Regenerating Detroit: a smart decision
For a succinct representation of what Detroit has been through during the last three decades, you need look no further than the historic Jefferson-Chalmers neighborhood. Once a bustling hub of inner-city culture complete with two big band dance halls and the beautiful Montieth Branch of the Detroit Public Library, the area has struggled of late as a result of the city’s economic downturn. But the tide is turning, with significant sums of money being ploughed into regeneration.
I found myself in the neighborhood last month alongside my fellow Frameworkers, a team of IBMers and local community group the Philip Street Block Club. There we all were, wielding shovels and power tools, as we looked to clean up the area and lay the groundwork for a new beginning.
We were flexing our green fingers as part of IBM’s Smarter Cities Challenge. For those who aren’t aware, it’s IBM’s largest philanthropic initiative – the company has contributed an estimated $50 million to the project to date. Since its inception in 2010, IBM has deployed 700 top experts to help 116 cities around the world become “smarter” by utilizing technology to drive economic growth.
I’m proud to have been involved in the IBM Smarter Cities Challenge for the past two years, thanks to my role at The Frameworks. We edit, proofread and design each report that IBM provides to the mayors and officials of participating cities, which feature detailed recommendations on issues such as transport, policing and energy use.
It’s a program that makes a difference. It’s a program that matters. After almost a decade in the advertising world, it’s easy to get lost in the hustle and forget the things we can do to make a real impact. I’m by no means taking credit for the amazing things that IBM does for the various cities it visits, but I’m happy to be involved and play a part in the final outcome.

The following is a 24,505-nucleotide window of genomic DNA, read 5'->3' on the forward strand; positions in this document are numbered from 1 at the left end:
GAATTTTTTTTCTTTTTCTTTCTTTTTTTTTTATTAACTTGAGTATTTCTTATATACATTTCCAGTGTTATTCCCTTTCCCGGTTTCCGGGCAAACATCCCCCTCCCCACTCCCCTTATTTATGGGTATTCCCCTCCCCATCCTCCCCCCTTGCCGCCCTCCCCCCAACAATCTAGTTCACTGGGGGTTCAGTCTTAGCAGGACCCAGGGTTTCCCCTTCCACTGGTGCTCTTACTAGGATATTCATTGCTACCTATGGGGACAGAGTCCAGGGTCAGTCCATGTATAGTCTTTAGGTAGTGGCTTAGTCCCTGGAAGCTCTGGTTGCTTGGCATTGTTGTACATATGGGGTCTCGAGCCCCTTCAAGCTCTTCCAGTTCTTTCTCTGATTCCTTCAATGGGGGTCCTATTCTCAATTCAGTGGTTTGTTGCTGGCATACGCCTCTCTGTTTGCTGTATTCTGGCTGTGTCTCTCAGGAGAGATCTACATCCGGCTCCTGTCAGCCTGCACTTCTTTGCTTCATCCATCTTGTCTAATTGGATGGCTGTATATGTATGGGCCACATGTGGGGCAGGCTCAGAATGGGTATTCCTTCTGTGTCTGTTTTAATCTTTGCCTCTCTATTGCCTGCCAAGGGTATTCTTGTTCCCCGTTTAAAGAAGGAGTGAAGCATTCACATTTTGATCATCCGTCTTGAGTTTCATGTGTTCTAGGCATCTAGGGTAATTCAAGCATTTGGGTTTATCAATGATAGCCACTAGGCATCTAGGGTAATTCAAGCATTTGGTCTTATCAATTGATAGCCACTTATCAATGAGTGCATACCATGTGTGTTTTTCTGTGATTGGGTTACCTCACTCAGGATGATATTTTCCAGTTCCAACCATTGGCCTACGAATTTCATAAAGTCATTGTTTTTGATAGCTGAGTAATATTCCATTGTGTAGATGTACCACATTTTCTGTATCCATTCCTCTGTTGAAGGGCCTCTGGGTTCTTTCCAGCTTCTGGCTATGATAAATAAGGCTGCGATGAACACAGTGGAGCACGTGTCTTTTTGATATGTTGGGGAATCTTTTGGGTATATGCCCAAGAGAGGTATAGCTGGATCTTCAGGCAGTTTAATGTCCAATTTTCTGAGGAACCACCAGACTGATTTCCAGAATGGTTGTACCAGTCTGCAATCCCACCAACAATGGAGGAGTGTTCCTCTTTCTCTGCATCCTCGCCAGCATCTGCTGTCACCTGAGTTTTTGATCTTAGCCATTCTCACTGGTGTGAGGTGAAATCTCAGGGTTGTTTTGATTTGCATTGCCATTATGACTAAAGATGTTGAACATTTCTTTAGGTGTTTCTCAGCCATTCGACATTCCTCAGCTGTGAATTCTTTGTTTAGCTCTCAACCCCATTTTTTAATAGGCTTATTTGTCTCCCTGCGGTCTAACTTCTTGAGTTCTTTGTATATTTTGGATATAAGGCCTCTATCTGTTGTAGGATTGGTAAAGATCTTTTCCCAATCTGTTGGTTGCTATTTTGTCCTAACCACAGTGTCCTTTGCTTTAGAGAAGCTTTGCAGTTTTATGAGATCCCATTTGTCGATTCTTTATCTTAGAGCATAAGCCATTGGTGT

Help at home
When Detroit was selected this year to be a Smarter Cities Challenge participant, it was a bit surreal. The project I had invested a lot of time in over the last two years was coming to my hometown. Although I don’t live in downtown Detroit, I fully appreciate the blood, sweat and tears (and dollars) that continue to be poured into the city in the hope of restoring it to its former glory. The city’s history has been well documented – and we’ve discussed it a lot ourselves. A helping hand from a program that leverages technology to help cities prosper is invaluable as Detroit continues its regeneration.
Detroit’s biggest challenge is urban blight. An estimated 84,650 properties are abandoned and/or neglected in the city. IBM deployed a Smarter Cities Challenge team in Detroit to help the Detroit Land Bank Authority reduce urban decay and build smarter neighborhoods. IBM spent three weeks in the city digesting data, talking to people, researching – and getting to work.
What better way to help than by rolling up our sleeves and getting our hands dirty? Our team of Frameworkers was lucky enough to spend the day with IBM and the Philip Street Block Club turning a few lots that were overgrown and littered with garbage into a nicely groomed landscape with new plants, trees and flowers. This wasn’t your typical work day; there was no talk about briefs or timelines, no one discussed feedback on other projects or new projects coming in. What there was, however, was determination and sweat. Lots of sweat – from everyone. That's how you get things done in Detroit: you work hard.
With the help of residents channelling their pride into making the city a better place, Detroit will continue to rebuild and get stronger. With the help of IBM, it will become that bit smarter, too.
- Smarter Cities Challenge